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OzAsia review: As If To Nothing

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This complex and mesmerising OzAsia Festival show – incorporating clever video work and soundscapes – showcases Chinese artists at the cutting edge of contemporary dance.

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Behind a white wall with one small window, several members of Hong Kong’s City Contemporary Dance Company are bending and contorting their lithe bodies in time to a rhythmic cacophony of screeching metal overlaid with heavy electronic beats.

Different views of the performance are offered, depending on where in the auditorium you sit. To further challenge perceptions, the real-time dance moves are being filmed and played back on different parts of the set, sometimes synchronising with the actual movements, sometimes slightly delayed, sometimes repeated or missed altogether.

This is As If To Nothing, the latest work from one of the Chinese dance world’s brightest stars, choreographer and set designer Sang Jijia. It’s a conceptually powerful and stylistically astonishing piece of contemporary dance that explores aspects of memory and perception while delicately unpicking the fragile web of human experience.

The performance brings together a tight sequence of eight perfectly balanced dance pieces, peppered with repetition and similitude but also revelling in contrast.

All 14 dancers are on stage for the opening piece, performing a series of interwoven movements that seem to combine the daily routines of washing and cleaning with scenes of conflict and distress against an aural backdrop of clock noises (ticking, alarm, chimes).

The second piece involves a smaller group of performers and the insanely clever video work of Adrian Yeung, while the third contrasts the harsh sounds of the previous set with an intertwining of delicate piano arpeggios and heavy repetitive beats, navigated with balletic grace by the two dancers left on stage.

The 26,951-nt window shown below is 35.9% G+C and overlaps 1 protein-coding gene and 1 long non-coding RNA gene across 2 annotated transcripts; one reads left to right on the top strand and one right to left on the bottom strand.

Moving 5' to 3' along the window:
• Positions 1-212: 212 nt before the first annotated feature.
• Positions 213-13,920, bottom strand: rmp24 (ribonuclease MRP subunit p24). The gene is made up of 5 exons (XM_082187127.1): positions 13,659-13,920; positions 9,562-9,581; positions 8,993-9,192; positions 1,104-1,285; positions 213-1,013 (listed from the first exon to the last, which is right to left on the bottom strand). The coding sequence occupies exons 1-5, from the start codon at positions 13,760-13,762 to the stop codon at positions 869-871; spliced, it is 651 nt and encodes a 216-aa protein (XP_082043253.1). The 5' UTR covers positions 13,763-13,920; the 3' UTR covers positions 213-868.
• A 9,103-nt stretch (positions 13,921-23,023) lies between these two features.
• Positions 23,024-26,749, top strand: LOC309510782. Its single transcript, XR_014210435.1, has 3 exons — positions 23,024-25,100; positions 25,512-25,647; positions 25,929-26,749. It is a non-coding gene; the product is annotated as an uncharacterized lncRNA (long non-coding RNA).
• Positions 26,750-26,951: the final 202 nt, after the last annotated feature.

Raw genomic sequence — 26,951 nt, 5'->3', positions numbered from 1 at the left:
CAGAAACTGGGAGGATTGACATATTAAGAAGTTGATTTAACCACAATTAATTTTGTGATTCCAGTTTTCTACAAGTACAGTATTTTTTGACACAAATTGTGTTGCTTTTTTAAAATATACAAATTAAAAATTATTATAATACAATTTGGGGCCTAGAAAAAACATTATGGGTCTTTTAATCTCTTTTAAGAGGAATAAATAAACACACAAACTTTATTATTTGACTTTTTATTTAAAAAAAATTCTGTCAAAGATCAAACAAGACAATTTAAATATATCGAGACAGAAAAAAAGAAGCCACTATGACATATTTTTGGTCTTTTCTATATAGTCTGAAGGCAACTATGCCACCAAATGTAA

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The whole company returns for the fourth piece, which is more frantically paced with aerial views of the stage projected onto a giant screen like the video feedback of a military drone. The washing and cleaning motions performed by the dancers in the first set are now repeated frantically so that they resemble nervous tics, more OCD than daily routine.

The performance continues with conceptual and physical repetitions, creating a choreographical ebb and flow that speaks of our need to make contact with one another and the damage that often arises when we do.

Jijia’s choreography combined with Willy Tsao’s artistic direction is dazzling in its visionary complexity. And it’s seamlessly executed by the City Contemporary Dance Company dancers whose juddering contortions and fluid symbiosis perfectly embodies Dickson Dee’s superlative soundscapes.

A deeply complex and intelligent work, utterly mesmerising, endlessly thought-provoking. Don’t miss this stunning testament to the innovation of Chinese contemporary dance.

As If To Nothing is at the Dunstan Playhouse until Saturday, September 24, as part of the OzAsia Festival.

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